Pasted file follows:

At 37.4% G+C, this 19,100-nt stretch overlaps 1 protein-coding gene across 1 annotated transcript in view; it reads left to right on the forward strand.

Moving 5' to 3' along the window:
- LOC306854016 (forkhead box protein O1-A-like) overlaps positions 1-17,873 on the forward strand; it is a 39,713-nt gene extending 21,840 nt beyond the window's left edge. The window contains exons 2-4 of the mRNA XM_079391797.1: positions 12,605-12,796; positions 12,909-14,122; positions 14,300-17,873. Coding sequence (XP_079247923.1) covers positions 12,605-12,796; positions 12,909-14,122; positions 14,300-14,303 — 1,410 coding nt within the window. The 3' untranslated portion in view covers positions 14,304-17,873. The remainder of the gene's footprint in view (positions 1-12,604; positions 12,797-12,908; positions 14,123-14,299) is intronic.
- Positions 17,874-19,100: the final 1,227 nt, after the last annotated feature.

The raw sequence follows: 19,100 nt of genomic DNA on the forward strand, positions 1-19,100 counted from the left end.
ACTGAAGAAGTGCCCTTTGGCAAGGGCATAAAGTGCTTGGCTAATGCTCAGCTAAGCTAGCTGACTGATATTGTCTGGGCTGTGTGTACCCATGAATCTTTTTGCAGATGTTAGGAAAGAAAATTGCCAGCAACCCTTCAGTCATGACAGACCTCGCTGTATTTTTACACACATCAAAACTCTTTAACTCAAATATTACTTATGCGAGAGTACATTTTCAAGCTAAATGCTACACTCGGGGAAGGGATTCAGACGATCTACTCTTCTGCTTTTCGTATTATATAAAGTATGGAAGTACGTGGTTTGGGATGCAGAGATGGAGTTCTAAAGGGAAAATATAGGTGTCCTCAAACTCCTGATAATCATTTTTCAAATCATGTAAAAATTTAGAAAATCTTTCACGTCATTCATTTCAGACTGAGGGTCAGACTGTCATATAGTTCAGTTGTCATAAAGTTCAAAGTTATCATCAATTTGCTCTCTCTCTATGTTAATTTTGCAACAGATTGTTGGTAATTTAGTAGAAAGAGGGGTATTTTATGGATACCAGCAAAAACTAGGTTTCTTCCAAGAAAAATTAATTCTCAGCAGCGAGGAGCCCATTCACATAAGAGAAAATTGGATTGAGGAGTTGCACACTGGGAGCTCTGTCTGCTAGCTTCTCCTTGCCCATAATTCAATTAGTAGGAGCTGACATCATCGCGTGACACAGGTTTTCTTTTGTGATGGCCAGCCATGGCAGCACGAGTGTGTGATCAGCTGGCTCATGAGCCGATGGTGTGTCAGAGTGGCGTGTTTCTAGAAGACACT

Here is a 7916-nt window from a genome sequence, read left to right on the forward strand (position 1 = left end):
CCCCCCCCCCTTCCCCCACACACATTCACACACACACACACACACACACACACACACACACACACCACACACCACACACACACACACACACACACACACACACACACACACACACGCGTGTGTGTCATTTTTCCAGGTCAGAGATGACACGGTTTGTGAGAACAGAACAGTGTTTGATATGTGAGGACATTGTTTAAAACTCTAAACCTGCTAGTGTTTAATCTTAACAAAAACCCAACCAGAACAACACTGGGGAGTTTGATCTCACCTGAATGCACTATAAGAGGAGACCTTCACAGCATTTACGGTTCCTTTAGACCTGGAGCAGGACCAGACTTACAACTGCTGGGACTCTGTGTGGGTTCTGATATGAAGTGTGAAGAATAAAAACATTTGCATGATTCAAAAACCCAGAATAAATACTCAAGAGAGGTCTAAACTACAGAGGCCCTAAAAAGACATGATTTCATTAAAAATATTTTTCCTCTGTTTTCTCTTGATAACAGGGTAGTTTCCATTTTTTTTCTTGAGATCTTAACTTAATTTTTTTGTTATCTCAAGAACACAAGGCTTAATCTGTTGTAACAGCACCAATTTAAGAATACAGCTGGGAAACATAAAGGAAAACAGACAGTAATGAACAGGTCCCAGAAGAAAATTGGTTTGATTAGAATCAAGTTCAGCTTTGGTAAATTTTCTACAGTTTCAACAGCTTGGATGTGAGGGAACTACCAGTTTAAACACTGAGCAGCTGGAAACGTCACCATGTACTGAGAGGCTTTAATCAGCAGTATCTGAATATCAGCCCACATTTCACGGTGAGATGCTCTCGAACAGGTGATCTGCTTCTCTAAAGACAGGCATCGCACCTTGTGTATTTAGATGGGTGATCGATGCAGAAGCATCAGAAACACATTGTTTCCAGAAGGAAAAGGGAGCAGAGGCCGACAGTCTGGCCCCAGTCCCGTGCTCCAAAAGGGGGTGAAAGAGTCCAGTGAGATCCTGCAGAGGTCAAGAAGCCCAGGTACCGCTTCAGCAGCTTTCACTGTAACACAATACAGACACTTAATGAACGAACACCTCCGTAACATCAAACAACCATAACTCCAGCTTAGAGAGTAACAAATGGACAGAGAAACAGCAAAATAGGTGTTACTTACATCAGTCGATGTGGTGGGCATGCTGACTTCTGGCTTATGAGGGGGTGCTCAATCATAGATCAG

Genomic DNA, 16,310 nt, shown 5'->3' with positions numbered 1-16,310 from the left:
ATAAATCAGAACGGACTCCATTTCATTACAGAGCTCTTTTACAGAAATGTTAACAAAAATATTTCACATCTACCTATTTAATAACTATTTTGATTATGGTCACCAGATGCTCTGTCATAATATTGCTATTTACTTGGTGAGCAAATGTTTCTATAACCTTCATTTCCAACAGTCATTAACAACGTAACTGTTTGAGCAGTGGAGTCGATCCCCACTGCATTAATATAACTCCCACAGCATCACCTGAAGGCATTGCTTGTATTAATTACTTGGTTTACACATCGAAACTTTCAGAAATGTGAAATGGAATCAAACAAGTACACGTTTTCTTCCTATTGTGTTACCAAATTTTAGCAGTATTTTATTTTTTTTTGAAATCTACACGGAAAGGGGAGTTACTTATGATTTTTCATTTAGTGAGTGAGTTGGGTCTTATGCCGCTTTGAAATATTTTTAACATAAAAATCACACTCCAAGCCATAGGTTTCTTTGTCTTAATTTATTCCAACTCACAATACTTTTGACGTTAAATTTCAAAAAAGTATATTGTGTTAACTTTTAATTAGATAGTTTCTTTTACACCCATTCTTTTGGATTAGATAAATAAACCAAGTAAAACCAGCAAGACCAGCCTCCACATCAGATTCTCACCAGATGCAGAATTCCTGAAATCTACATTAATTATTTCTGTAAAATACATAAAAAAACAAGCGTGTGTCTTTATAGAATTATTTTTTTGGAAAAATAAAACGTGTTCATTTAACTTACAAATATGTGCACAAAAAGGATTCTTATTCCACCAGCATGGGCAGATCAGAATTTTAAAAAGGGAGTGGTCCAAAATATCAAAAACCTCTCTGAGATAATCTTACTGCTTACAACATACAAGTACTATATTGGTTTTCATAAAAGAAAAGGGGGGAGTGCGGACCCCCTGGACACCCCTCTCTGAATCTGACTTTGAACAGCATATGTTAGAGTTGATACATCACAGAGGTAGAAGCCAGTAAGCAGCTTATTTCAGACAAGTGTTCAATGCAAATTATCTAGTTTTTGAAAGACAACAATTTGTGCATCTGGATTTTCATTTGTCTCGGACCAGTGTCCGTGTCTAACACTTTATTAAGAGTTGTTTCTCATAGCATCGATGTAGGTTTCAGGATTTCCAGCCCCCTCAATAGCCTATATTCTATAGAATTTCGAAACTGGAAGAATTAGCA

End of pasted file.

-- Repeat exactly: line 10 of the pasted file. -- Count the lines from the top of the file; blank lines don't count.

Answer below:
ATAAATCAGAACGGACTCCATTTCATTACAGAGCTCTTTTACAGAAATGTTAACAAAAATATTTCACATCTACCTATTTAATAACTATTTTGATTATGGTCACCAGATGCTCTGTCATAATATTGCTATTTACTTGGTGAGCAAATGTTTCTATAACCTTCATTTCCAACAGTCATTAACAACGTAACTGTTTGAGCAGTGGAGTCGATCCCCACTGCATTAATATAACTCCCACAGCATCACCTGAAGGCATTGCTTGTATTAATTACTTGGTTTACACATCGAAACTTTCAGAAATGTGAAATGGAATCAAACAAGTACACGTTTTCTTCCTATTGTGTTACCAAATTTTAGCAGTATTTTATTTTTTTTTGAAATCTACACGGAAAGGGGAGTTACTTATGATTTTTCATTTAGTGAGTGAGTTGGGTCTTATGCCGCTTTGAAATATTTTTAACATAAAAATCACACTCCAAGCCATAGGTTTCTTTGTCTTAATTTATTCCAACTCACAATACTTTTGACGTTAAATTTCAAAAAAGTATATTGTGTTAACTTTTAATTAGATAGTTTCTTTTACACCCATTCTTTTGGATTAGATAAATAAACCAAGTAAAACCAGCAAGACCAGCCTCCACATCAGATTCTCACCAGATGCAGAATTCCTGAAATCTACATTAATTATTTCTGTAAAATACATAAAAAAACAAGCGTGTGTCTTTATAGAATTATTTTTTTGGAAAAATAAAACGTGTTCATTTAACTTACAAATATGTGCACAAAAAGGATTCTTATTCCACCAGCATGGGCAGATCAGAATTTTAAAAAGGGAGTGGTCCAAAATATCAAAAACCTCTCTGAGATAATCTTACTGCTTACAACATACAAGTACTATATTGGTTTTCATAAAAGAAAAGGGGGGAGTGCGGACCCCCTGGACACCCCTCTCTGAATCTGACTTTGAACAGCATATGTTAGAGTTGATACATCACAGAGGTAGAAGCCAGTAAGCAGCTTATTTCAGACAAGTGTTCAATGCAAATTATCTAGTTTTTGAAAGACAACAATTTGTGCATCTGGATTTTCATTTGTCTCGGACCAGTGTCCGTGTCTAACACTTTATTAAGAGTTGTTTCTCATAGCATCGATGTAGGTTTCAGGATTTCCAGCCCCCTCAATAGCCTATATTCTATAGAATTTCGAAACTGGAAGAATTAGCA